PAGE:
Type of Document Master's Thesis Author Yang, Won-Kyung URN etd-06162009-063521 Title The nursing home search and selection process :gender and relationship issues Degree Master of Science Department Family and Child Development Advisory Committee
Advisor Name Title McAuley, William J. Committee Chair Blieszner, Rosemary Committee Member Safewright, Marcia Committee Member Keywords
- Assisted living
- Long-term care facilities
Date of Defense 1994-12-15 Availability restricted AbstractThis study examined how the nursing home search and selection process may vary depending upon the sponsor's gender and relationship to the patient. Based on previous studies on caregiving, I assume that different gender and kin roles are associated with varying self-perceptions as caregivers according to societal expectations. Symbolic interaction ism suggests that these differential caregiving self-perceptions may be reflected in actual searching activities and in perceptions about the search and selection process.
The data set for this investigation was taken from the Virginia Nursing Home Search and Selection Survey. Relationship- and gender-based group differences (spouses/adult children/others, females/males, and daughters/sons) in searching activities and perceptions about the search and selection process were assessed among 149 respondents who identified themselves as responsible parties for the process.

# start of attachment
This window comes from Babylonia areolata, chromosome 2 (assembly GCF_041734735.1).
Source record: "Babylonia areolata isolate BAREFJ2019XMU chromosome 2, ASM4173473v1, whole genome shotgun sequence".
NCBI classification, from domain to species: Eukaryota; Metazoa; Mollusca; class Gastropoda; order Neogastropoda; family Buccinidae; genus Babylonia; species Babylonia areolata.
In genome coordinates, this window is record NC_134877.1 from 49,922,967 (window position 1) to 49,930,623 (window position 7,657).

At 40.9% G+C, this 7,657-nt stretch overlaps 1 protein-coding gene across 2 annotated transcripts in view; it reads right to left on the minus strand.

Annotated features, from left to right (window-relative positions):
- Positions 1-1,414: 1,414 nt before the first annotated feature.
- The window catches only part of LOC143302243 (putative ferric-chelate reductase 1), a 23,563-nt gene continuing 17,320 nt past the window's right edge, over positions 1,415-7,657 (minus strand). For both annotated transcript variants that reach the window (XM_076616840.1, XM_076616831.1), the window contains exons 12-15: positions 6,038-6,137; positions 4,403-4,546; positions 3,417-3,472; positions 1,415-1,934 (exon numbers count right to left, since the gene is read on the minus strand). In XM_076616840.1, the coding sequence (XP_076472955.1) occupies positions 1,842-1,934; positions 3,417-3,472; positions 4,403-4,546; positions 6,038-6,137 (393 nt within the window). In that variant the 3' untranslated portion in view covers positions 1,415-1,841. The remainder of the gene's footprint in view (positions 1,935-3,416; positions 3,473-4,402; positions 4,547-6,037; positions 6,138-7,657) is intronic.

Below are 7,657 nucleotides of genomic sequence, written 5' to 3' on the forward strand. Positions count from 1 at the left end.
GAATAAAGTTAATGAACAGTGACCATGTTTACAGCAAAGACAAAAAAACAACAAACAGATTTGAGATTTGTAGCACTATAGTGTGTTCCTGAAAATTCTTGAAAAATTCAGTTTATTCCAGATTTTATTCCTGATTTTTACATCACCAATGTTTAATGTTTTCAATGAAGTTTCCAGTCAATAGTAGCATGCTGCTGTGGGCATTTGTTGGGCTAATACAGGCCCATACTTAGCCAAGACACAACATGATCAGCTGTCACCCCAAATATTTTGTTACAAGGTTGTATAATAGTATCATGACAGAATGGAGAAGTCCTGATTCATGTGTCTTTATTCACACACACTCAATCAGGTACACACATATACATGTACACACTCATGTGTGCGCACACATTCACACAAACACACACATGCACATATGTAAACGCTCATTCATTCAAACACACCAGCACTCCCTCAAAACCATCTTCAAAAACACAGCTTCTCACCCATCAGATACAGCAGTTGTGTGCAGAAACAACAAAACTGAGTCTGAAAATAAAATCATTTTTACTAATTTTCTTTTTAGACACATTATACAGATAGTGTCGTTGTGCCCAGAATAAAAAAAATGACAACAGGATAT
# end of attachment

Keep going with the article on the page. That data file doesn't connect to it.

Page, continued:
The results showed that closer kin, females, and daughters did not differ from their counterparts in most cases of searching activities, such as searching time, the number of facilities considered and visited, and the number of facility attributes considered. The only significant differences were found in male-female comparisons regarding the number of facility attributes considered. On the other hand, there were significant group differences across gender and relationship type in the degree of negative feelings about the search and selection process: adult children, females, and daughters were found to have more negative perceptions about their experience than others, males, and sons, respectively. Moreover, daughters were found to be the most negatively affected group during the search experience. The need for an educational campaign or program to reduce family members' negative perceptions about the search and selection process is discussed.
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